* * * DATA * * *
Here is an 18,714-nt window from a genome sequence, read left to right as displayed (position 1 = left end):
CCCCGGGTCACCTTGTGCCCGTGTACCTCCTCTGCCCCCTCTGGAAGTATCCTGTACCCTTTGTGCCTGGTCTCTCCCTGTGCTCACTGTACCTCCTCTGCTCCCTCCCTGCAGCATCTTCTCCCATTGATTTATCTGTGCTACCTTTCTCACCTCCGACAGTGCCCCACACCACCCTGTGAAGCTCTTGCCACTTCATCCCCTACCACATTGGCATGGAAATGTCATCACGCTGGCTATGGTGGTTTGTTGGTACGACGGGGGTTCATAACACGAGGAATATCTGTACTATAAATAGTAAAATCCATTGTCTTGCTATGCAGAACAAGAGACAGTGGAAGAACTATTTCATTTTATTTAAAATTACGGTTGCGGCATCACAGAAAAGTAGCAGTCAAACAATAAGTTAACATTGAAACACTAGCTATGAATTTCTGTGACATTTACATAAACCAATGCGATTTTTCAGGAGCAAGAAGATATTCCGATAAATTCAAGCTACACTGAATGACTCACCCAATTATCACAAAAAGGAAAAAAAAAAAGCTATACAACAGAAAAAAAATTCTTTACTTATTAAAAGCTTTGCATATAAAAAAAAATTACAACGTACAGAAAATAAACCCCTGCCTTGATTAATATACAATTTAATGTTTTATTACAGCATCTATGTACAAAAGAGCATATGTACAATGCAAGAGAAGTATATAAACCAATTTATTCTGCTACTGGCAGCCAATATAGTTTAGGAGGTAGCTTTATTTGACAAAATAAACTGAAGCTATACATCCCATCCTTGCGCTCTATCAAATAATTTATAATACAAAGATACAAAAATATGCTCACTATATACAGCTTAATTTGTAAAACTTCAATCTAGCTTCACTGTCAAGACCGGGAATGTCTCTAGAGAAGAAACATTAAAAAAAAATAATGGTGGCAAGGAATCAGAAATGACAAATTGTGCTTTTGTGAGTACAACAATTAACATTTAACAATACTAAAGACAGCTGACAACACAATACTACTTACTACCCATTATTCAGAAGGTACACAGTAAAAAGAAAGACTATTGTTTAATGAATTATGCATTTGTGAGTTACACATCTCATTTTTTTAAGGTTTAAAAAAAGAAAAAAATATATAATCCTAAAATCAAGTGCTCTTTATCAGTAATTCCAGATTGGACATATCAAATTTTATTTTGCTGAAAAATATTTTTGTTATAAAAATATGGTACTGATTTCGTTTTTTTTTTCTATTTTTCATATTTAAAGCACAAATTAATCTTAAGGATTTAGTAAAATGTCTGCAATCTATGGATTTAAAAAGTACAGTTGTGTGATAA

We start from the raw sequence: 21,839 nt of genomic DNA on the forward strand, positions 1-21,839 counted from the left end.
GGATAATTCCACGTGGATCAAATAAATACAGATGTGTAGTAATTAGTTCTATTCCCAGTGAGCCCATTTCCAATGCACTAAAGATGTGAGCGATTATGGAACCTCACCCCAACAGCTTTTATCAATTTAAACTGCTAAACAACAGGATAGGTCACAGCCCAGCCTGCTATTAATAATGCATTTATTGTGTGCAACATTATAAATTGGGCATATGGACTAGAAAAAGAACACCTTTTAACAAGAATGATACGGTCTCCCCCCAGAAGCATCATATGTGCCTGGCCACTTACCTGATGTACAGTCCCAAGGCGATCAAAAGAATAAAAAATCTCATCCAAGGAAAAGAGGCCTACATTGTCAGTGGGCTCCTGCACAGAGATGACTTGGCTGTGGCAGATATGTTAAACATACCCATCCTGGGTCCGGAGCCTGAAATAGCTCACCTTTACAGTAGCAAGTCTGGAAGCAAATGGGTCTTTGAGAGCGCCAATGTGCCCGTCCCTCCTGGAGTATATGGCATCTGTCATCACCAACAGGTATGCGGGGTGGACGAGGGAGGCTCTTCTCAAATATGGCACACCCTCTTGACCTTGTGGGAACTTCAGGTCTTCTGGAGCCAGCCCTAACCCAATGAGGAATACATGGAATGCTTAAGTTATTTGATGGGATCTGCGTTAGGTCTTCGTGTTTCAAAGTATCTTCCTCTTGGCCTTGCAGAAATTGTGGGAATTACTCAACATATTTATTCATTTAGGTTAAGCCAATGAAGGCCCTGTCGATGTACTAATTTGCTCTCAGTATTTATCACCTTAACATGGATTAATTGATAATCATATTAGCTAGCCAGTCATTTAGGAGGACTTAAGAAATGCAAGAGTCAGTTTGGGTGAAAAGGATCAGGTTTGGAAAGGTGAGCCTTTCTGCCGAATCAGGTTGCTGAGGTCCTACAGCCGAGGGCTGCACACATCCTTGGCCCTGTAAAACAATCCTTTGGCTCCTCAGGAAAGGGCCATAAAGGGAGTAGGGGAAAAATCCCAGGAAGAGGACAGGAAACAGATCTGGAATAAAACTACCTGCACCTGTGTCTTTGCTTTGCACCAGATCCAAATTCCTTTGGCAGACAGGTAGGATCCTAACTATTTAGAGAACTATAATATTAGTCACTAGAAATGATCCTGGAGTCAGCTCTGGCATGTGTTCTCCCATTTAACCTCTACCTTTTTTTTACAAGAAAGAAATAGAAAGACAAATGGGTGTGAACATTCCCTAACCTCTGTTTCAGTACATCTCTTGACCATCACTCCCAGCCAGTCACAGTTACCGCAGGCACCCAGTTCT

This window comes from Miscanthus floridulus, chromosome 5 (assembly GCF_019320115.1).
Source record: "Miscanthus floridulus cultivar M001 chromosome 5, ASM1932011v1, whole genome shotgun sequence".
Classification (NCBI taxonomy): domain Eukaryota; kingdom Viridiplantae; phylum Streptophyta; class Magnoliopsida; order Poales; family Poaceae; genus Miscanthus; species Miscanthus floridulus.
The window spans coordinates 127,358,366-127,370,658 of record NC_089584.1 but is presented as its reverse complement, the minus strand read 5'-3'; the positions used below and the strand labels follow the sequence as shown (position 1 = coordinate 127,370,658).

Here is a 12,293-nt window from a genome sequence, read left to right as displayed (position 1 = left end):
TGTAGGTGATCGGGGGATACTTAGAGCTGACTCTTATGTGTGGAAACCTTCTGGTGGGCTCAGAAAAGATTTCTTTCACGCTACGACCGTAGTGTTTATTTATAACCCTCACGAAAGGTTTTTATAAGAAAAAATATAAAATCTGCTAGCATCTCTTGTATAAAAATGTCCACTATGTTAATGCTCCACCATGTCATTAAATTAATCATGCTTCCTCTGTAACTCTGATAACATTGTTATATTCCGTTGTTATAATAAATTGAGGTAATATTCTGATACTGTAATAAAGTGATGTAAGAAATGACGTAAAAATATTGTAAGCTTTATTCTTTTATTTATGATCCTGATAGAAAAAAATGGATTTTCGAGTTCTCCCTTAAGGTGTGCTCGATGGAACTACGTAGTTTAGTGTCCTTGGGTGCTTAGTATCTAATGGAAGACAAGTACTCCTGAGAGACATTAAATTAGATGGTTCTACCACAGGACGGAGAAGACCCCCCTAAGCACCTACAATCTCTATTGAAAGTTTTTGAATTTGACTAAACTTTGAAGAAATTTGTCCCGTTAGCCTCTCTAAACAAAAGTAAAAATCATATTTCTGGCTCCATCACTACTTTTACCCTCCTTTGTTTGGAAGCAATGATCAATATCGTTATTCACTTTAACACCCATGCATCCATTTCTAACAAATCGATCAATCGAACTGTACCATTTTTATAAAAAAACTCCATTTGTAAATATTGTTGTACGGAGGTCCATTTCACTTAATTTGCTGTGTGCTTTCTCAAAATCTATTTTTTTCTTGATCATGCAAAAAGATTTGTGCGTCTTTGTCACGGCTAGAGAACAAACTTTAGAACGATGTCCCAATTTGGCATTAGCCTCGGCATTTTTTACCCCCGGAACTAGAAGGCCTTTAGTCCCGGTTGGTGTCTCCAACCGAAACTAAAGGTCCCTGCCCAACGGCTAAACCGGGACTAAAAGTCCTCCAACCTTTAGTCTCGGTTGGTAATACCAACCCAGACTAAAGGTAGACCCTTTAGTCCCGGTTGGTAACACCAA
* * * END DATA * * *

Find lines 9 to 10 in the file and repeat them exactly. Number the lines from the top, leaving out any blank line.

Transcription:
Here is a 12,293-nt window from a genome sequence, read left to right as displayed (position 1 = left end):
TGTAGGTGATCGGGGGATACTTAGAGCTGACTCTTATGTGTGGAAACCTTCTGGTGGGCTCAGAAAAGATTTCTTTCACGCTACGACCGTAGTGTTTATTTATAACCCTCACGAAAGGTTTTTATAAGAAAAAATATAAAATCTGCTAGCATCTCTTGTATAAAAATGTCCACTATGTTAATGCTCCACCATGTCATTAAATTAATCATGCTTCCTCTGTAACTCTGATAACATTGTTATATTCCGTTGTTATAATAAATTGAGGTAATATTCTGATACTGTAATAAAGTGATGTAAGAAATGACGTAAAAATATTGTAAGCTTTATTCTTTTATTTATGATCCTGATAGAAAAAAATGGATTTTCGAGTTCTCCCTTAAGGTGTGCTCGATGGAACTACGTAGTTTAGTGTCCTTGGGTGCTTAGTATCTAATGGAAGACAAGTACTCCTGAGAGACATTAAATTAGATGGTTCTACCACAGGACGGAGAAGACCCCCCTAAGCACCTACAATCTCTATTGAAAGTTTTTGAATTTGACTAAACTTTGAAGAAATTTGTCCCGTTAGCCTCTCTAAACAAAAGTAAAAATCATATTTCTGGCTCCATCACTACTTTTACCCTCCTTTGTTTGGAAGCAATGATCAATATCGTTATTCACTTTAACACCCATGCATCCATTTCTAACAAATCGATCAATCGAACTGTACCATTTTTATAAAAAAACTCCATTTGTAAATATTGTTGTACGGAGGTCCATTTCACTTAATTTGCTGTGTGCTTTCTCAAAATCTATTTTTTTCTTGATCATGCAAAAAGATTTGTGCGTCTTTGTCACGGCTAGAGAACAAACTTTAGAACGATGTCCCAATTTGGCATTAGCCTCGGCATTTTTTACCCCCGGAACTAGAAGGCCTTTAGTCCCGGTTGGTGTCTCCAACCGAAACTAAAGGTCCCTGCCCAACGGCTAAACCGGGACTAAAAGTCCTCCAACCTTTAGTCTCGGTTGGTAATACCAACCCAGACTAAAGGTAGACCCTTTAGTCCCGGTTGGTAACACCAA